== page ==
War of the Rebellion: Serial 036 Page 0678 Mississippi, WEST TENNESSEE, ETC. Chapter XXXVI.

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for his gallantry, coolness, and excellent judgment in the management of his command in the most critical position during the entire day. Lieutenant-Colonel Adaire, commanding Fourth Mississippi, is also entitled to high commendation.

The members of my staff also merit my thanks for their promptness and gallantry; but I must especially mention Captain S. D. Harris, assistant inspector-general; Lieutenant P. Hamilton, aide-de-camp, and Captain A. B. Watts, volunteer aide, who were frequently exposed to the hottest fire, and discharged their duties with the coolness which belongs to veterans of a hundred battles. The latter (Captain Watts) had 3 horses shot under him, and was himself severely wounded in the arm. He merits more than my own praise.

The losses in the brigade were as follows: Killed, 12; wounded, 48; MISSING, 27. Total loss, 87 men.

Very respectfully, your obedient servant,


Brigadier-General, commanding.


Assistant Adjutant-General, General Bowen's DIVISION.

Number 33. Report of Colonel Isham W. Garrott, Twentieth Alabama Infantry, commanding SECOND Brigade, Stevenson's DIVISION. CAMP near WARRENTON, may -, 1863.

SIR: By order of Brigadier-General Barton, commanding Stevenson's DIVISION, nine companies each of the Twentieth, Twenty-THIRD, Thirtieth, and Thirty-first Regiments Alabama Volunteers left camp, near Warrenton, about 7 p. m. on the evening of April 29; crossed the Big Black at Hankinson's Ferry that night, and continued the march next day in the direction of Grand Gulf. When we arrived within 4 miles of the latter place, we were directed to move toward Port Gibson; crossed Bayou Pierre on the suspension bridge between Port Gibson and Grand Gulf, and halted a little beyond, where the men, who had been without food all day, obtained raw actions and immediately proceeded to cook them. Before the cooking was done, however, the order to march was given, and the troops proceeded down the bayou to a point 5 or 6 miles in front of Port Gibson, where we were formed in line of battle on the night of the 30th, the brigade having marched 40 miles in twenty-seven hours.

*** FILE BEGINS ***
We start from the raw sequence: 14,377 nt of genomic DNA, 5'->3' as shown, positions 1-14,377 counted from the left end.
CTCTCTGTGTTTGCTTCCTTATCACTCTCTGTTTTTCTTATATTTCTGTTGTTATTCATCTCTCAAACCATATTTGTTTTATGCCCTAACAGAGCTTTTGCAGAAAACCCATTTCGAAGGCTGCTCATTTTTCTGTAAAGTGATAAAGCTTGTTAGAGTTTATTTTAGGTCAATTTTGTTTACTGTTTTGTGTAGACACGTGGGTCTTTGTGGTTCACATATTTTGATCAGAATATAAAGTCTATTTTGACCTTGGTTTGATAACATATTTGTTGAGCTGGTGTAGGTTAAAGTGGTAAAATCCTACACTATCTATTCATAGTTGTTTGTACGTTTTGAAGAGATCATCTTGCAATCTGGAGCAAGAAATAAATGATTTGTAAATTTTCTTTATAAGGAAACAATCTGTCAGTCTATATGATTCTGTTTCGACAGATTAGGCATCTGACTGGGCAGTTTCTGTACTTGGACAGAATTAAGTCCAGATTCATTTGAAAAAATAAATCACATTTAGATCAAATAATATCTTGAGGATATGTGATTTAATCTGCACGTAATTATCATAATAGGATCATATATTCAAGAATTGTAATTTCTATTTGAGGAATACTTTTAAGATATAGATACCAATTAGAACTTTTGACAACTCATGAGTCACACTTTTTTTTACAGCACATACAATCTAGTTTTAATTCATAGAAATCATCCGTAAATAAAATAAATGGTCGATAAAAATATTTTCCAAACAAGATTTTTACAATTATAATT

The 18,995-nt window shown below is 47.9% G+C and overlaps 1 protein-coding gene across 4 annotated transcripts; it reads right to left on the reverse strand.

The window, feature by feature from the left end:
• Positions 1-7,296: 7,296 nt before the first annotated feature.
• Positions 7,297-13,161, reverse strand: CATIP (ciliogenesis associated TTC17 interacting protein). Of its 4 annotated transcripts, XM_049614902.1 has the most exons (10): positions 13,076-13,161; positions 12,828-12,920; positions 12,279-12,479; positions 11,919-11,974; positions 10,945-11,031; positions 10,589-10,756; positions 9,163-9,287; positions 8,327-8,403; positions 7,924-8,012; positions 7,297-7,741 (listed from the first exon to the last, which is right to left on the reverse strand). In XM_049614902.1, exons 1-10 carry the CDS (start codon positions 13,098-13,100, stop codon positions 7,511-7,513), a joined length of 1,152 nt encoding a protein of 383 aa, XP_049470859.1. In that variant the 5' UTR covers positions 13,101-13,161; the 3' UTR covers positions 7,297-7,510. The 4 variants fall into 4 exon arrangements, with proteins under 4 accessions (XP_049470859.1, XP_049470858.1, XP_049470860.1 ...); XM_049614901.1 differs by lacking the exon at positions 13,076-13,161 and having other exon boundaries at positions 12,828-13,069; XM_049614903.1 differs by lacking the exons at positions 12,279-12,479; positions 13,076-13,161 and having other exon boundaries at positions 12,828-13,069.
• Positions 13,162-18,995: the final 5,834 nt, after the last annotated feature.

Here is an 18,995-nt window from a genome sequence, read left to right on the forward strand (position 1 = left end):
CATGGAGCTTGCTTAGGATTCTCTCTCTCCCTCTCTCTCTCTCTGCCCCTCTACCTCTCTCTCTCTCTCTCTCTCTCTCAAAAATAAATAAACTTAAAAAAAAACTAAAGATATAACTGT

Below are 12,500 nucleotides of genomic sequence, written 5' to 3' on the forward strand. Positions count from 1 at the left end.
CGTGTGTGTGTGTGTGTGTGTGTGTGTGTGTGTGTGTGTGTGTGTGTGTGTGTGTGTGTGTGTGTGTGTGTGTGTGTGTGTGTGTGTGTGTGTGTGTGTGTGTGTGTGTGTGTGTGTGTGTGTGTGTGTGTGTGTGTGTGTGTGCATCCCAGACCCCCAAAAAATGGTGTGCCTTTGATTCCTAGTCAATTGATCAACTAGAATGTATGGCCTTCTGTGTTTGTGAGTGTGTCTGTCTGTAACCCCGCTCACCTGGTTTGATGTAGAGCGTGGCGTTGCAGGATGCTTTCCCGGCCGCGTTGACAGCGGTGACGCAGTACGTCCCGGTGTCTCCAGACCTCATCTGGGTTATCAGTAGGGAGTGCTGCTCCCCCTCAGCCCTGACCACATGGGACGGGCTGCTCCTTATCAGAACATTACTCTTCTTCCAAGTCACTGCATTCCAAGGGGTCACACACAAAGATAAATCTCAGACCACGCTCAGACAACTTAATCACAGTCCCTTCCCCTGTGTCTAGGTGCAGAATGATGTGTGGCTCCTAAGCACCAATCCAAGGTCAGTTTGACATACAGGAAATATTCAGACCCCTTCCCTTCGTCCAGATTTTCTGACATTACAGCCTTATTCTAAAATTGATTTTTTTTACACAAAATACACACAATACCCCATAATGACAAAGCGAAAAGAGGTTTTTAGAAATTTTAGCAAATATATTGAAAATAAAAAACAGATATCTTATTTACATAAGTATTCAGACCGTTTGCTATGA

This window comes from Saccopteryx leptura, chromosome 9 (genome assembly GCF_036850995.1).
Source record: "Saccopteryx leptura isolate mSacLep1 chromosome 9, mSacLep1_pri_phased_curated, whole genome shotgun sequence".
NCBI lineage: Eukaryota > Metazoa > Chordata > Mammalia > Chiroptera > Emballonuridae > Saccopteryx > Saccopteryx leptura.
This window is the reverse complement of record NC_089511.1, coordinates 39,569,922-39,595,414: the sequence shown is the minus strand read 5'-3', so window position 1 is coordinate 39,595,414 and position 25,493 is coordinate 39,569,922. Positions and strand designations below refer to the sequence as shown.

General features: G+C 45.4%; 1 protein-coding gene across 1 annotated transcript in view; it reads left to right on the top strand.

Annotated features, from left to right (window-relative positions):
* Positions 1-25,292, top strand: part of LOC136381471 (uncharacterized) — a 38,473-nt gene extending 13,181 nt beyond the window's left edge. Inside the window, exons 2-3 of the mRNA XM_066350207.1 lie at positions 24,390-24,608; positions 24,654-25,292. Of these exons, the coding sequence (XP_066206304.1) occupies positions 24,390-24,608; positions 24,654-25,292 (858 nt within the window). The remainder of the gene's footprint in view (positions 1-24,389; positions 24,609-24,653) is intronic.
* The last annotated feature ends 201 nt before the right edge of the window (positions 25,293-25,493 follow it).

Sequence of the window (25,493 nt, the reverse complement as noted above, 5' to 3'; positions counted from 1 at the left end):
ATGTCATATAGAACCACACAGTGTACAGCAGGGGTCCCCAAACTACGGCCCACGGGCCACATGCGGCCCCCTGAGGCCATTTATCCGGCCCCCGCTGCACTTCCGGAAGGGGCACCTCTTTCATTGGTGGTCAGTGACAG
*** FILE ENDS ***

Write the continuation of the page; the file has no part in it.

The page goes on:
The troops slept on their arms until aroused by the fire of artillery on our left about 2 o'clock next morning, when they promptly fell into line. An officer sent by General Green stated to General treaty that General Green had sent him to ask at least one regiment and one section of Captain [J. W.] Johnston's battery to re-enforce him on the left, strenuously urging that if the left was not sustained the right would be cut off from all chance of retreat, and stating to General treaty that it was General Green's opinion that he could not sustain his position on the left FIFTEEN minutes unless re-enforced. General treaty reluctantly or dared the nine companies of the Twenty-THIRD Alabama (then on the field) and two of the four guns of Captain Johnston's battery to his relief. This was about sunrise, and before the infantry had become en-